When discussing shots, the idea of choice is key when considering the filming of any action simple or complex, conventional or unconventional. Filmmakers repeatedly face a deceptively simple question: Where do I put the camera to “cover” this action (this line of dialogue, this facial expression) in a way that is involving and dramatically effective? Although covering the action implies a purely functional approach, there must be an internal logic to the way the camera is being used a logic that fits the dramatic context and the formal approach of the material being shot. There must be a reason why a closer shot is used at a specific point. There must be a reason why you withdraw from the action with a wider shot at another point. A scene in which the presentation has not achieved some internal logic will appear shapeless and “undirected,” The choice made will structure the viewer’s perception of the scene and contribute to defining the shape and meaning of the material and the greater structure of shots in which the single shot participates.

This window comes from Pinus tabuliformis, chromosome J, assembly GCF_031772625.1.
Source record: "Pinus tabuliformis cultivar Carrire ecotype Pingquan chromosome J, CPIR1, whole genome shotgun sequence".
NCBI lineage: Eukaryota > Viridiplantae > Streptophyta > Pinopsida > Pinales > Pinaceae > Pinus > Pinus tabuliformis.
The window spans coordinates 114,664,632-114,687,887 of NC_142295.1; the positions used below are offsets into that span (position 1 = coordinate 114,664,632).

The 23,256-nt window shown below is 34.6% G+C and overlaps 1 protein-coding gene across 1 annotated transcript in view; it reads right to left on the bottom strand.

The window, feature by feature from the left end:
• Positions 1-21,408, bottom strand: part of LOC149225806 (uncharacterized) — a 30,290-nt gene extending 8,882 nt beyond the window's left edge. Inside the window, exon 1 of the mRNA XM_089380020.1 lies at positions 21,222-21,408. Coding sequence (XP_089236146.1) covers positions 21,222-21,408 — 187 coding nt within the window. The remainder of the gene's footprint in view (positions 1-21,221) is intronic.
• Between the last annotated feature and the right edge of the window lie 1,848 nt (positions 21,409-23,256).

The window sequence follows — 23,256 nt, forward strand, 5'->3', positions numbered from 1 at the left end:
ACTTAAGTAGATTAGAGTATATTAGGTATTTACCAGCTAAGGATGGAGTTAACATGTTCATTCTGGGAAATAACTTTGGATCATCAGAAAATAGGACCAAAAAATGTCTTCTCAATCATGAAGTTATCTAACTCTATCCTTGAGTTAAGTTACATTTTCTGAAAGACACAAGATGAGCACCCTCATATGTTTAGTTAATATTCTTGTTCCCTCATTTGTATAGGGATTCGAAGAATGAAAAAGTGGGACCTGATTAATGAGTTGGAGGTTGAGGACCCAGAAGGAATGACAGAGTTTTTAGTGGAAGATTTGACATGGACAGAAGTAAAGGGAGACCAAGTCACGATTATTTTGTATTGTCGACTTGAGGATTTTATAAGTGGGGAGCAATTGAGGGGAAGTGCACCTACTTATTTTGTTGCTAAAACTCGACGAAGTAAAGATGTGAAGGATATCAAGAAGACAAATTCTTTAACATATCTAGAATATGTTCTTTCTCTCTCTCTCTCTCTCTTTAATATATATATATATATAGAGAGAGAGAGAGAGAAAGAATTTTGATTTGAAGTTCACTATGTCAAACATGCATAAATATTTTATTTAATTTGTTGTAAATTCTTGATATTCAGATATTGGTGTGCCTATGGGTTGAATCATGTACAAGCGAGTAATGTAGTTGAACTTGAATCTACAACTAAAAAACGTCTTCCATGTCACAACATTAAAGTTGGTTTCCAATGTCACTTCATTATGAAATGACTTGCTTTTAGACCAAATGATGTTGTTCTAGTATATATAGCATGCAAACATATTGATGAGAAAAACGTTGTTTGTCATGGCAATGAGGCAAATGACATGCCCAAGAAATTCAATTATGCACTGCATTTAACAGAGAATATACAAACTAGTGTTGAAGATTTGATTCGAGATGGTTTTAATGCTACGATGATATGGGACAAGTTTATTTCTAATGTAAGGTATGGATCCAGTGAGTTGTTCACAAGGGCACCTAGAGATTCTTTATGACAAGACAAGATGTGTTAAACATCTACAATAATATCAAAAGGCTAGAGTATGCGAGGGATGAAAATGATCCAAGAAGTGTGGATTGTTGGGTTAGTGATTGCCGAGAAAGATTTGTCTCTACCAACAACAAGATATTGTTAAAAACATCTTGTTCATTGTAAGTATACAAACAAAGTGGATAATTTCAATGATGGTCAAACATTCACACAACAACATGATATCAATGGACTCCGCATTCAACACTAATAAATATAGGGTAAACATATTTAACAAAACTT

Overshadowing this ideal of choice should be an awareness that all the decisions made on a set (camera, lighting, sound, and son on ) are driven by the demand of the editing room. Experienced filmmakers will attest to the importance of approaching each shot with a sense of the whole film in mind a prosess called shooting for the editing. A film crew is made up of many skilled professionals, all of whom must understand how the scene being filmed is going to cut together. The sound people must know what the compositions will cut together, and whether the scenes are being appropriately covered. The lighting crew needs to understand that the quality of light must be continuous from one shot to the next.
With the exception of a few specialized approaches, virtually every film, whether narrative, experimental, documentary, or animated, has to confront this question of the relationship of the camera to the camera to the subject and surroundings. Some common strategies for shooting scenes and having a strategy is crucial will be developed throughout this text, but any plan must come from the filmmaker’s understanding of the materials at hand and the dramatic need of the subject matter. Whatever the approach to shooting, keep in mind that someone ( possibly you) will have to fit all the pieces together. The beginning of the process must be informed by the end.3